license. The licensing authority can no longer use vague or generic
language to disqualify someone. The Catholic Church has long supported a
restorative justice approach to crime: one in which the offender is
held accountable for his actions, the victim receives support and the
community assists the offender in successfully re-entering society.
Family essay contest winner
Norah Brozio, an eighth-grader at South City Catholic Academy, won first place in the Knights of Columbus International Catholic Citizenship Essay Contest.
She wrote on “How your family keeps its Catholic faith in action.” The
Knights’ leadership noted that the quality of the essays are an
inspiring representation of today’s Catholic youth. Besides serving the
Church, the Knights help meet the community’s needs in health, religion,
education, arts, business, economic development and human services.
The archdiocese’s Office of Catholic Education and Formation has named Kevin Regan the interim president of Bishop DuBourg High School
for the 2019-20 year. The search for a new president will continue
during the 2019-20 year. The 2019-20 school year will be Regan’s 48th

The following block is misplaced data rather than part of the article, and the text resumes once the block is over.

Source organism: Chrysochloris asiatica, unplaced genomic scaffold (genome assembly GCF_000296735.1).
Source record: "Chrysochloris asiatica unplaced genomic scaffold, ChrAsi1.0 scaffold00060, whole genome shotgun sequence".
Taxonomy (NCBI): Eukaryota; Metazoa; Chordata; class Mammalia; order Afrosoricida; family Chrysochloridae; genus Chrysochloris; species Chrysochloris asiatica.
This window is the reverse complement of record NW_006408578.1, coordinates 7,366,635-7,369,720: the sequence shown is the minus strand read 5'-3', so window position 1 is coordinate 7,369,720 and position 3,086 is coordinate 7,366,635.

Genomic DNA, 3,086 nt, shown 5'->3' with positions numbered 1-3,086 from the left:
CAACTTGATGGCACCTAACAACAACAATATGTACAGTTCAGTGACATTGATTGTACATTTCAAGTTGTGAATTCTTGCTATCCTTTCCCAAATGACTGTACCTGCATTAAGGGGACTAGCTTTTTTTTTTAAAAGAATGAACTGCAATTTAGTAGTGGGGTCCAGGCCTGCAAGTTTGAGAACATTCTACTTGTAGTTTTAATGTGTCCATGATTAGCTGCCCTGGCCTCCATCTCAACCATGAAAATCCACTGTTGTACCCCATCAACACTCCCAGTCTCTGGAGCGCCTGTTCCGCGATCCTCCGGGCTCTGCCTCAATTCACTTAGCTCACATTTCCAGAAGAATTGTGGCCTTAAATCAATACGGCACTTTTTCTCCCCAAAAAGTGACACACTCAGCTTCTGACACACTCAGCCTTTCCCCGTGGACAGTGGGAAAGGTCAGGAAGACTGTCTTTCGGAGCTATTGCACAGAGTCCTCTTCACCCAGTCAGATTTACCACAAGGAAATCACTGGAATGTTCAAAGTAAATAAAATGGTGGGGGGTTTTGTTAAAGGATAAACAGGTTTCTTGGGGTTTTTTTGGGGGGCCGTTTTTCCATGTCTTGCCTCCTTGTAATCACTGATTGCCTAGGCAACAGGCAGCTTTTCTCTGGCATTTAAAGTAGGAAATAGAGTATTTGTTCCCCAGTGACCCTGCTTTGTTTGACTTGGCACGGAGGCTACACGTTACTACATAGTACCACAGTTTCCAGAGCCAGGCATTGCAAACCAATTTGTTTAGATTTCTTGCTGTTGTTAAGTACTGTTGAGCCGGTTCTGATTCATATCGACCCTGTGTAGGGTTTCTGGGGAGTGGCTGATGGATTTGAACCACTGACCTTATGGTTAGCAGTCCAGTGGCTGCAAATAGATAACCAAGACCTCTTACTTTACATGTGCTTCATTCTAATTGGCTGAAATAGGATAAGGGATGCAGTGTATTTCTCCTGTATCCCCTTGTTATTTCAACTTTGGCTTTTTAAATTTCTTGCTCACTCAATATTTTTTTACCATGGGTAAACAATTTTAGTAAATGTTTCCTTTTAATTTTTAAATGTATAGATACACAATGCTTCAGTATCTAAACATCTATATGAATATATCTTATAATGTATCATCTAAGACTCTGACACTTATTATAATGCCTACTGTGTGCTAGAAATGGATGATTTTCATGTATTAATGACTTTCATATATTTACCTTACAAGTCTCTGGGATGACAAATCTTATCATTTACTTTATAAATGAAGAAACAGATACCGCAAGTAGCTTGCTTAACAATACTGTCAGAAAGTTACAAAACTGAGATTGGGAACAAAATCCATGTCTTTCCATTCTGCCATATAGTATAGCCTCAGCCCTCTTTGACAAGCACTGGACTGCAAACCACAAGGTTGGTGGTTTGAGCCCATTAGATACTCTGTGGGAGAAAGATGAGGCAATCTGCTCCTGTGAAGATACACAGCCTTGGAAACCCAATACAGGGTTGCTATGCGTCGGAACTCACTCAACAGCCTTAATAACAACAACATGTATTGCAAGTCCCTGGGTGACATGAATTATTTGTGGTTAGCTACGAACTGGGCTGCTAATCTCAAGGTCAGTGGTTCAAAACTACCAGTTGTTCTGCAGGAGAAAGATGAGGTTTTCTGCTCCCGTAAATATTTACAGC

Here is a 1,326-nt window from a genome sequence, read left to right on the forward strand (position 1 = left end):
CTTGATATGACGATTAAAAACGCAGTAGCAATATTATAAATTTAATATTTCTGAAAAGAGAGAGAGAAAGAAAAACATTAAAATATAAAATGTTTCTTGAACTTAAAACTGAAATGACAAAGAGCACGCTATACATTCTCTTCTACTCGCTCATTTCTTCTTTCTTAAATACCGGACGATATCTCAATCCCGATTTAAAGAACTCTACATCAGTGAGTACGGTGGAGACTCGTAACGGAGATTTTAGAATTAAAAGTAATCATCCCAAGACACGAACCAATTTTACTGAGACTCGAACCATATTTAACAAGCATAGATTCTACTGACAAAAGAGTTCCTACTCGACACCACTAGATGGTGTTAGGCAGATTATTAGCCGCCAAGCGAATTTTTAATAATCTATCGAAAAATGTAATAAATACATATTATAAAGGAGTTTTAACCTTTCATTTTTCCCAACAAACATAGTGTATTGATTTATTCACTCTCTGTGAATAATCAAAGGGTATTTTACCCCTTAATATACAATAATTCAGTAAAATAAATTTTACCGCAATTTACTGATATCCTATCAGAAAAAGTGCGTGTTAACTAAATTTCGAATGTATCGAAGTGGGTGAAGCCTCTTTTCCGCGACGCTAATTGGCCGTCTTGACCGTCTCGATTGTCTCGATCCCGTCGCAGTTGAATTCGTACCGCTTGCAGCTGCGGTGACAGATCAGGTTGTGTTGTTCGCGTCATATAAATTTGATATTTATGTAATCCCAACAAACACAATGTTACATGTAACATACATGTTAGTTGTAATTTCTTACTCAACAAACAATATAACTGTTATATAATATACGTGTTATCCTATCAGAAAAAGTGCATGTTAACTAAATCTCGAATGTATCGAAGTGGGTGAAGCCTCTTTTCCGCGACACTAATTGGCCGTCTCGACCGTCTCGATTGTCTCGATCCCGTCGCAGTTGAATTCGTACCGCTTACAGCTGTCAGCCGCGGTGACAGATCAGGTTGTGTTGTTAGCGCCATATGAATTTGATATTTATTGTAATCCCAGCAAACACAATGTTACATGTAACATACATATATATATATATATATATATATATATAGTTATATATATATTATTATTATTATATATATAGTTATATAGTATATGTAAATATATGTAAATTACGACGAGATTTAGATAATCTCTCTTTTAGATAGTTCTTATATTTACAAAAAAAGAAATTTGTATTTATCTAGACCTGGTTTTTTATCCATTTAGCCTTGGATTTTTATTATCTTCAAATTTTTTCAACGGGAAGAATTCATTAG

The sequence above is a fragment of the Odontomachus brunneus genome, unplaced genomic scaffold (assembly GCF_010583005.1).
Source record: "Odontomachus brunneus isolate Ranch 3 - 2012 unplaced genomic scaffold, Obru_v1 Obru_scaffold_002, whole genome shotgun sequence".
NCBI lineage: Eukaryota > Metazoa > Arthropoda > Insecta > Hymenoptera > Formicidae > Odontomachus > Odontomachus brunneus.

year at DuBourg. He started teaching in 1972-73. He served as a
coordinator for the classes of 1979, 1991, 1995, 1999 and 2003 and as
dean of students from 2013-18. Regan has taught, coached several sports
and, from 2000-08, served as athletic director. He currently teaches in
DuBourg’s religion department.
Ecumenical prayer service
An ecumenical prayer service, “The Power of the Holy Spirit,” featuring the Michael Latchison Singing Ministry, will take place at 3 p.m. Sunday, May 19, at Christ Prince of Peace Church,
415 Weidman Road in Manchester. The event is being presented by the
Knights of Columbus Council 12986 in partnership with Christ Prince of
Peace Church, the archdiocesan Peace and Justice Commission and Solomon
Temple Missionary Baptist Church.
Hoops and Habits